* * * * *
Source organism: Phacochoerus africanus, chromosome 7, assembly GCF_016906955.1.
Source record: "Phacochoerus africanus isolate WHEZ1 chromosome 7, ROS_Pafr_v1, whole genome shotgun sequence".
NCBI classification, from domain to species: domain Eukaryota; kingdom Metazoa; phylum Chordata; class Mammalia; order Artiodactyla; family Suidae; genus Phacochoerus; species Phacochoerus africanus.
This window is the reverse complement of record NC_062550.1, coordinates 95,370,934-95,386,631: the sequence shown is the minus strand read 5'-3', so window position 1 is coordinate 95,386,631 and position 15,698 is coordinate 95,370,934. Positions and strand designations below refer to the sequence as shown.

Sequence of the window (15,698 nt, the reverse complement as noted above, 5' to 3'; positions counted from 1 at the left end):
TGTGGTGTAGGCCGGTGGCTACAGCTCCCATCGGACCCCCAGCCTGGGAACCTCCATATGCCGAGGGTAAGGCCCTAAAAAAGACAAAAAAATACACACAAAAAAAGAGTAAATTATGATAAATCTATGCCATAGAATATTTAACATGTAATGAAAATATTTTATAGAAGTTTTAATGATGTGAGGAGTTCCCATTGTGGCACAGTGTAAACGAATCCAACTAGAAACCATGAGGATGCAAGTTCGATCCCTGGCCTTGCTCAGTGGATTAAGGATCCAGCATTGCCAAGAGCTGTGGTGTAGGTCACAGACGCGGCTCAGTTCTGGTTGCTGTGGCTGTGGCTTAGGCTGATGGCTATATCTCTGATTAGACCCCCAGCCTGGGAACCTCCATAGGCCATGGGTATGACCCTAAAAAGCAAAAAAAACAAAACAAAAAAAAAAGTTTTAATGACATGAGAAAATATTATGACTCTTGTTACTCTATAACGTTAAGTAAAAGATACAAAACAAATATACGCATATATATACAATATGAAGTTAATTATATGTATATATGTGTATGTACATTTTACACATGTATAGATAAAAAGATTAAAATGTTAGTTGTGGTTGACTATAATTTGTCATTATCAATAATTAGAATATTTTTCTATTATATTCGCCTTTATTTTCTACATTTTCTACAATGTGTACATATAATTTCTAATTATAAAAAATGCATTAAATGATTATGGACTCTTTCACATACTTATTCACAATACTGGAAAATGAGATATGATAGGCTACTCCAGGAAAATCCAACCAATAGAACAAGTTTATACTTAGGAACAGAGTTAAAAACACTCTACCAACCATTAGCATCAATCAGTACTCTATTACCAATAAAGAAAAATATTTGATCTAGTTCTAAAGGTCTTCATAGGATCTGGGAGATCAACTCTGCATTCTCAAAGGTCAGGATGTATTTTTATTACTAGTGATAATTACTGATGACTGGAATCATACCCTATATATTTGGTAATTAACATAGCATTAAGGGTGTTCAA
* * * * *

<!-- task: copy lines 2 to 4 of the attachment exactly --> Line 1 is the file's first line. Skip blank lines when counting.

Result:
Source record: "Phacochoerus africanus isolate WHEZ1 chromosome 7, ROS_Pafr_v1, whole genome shotgun sequence".
NCBI classification, from domain to species: domain Eukaryota; kingdom Metazoa; phylum Chordata; class Mammalia; order Artiodactyla; family Suidae; genus Phacochoerus; species Phacochoerus africanus.
This window is the reverse complement of record NC_062550.1, coordinates 95,370,934-95,386,631: the sequence shown is the minus strand read 5'-3', so window position 1 is coordinate 95,386,631 and position 15,698 is coordinate 95,370,934. Positions and strand designations below refer to the sequence as shown.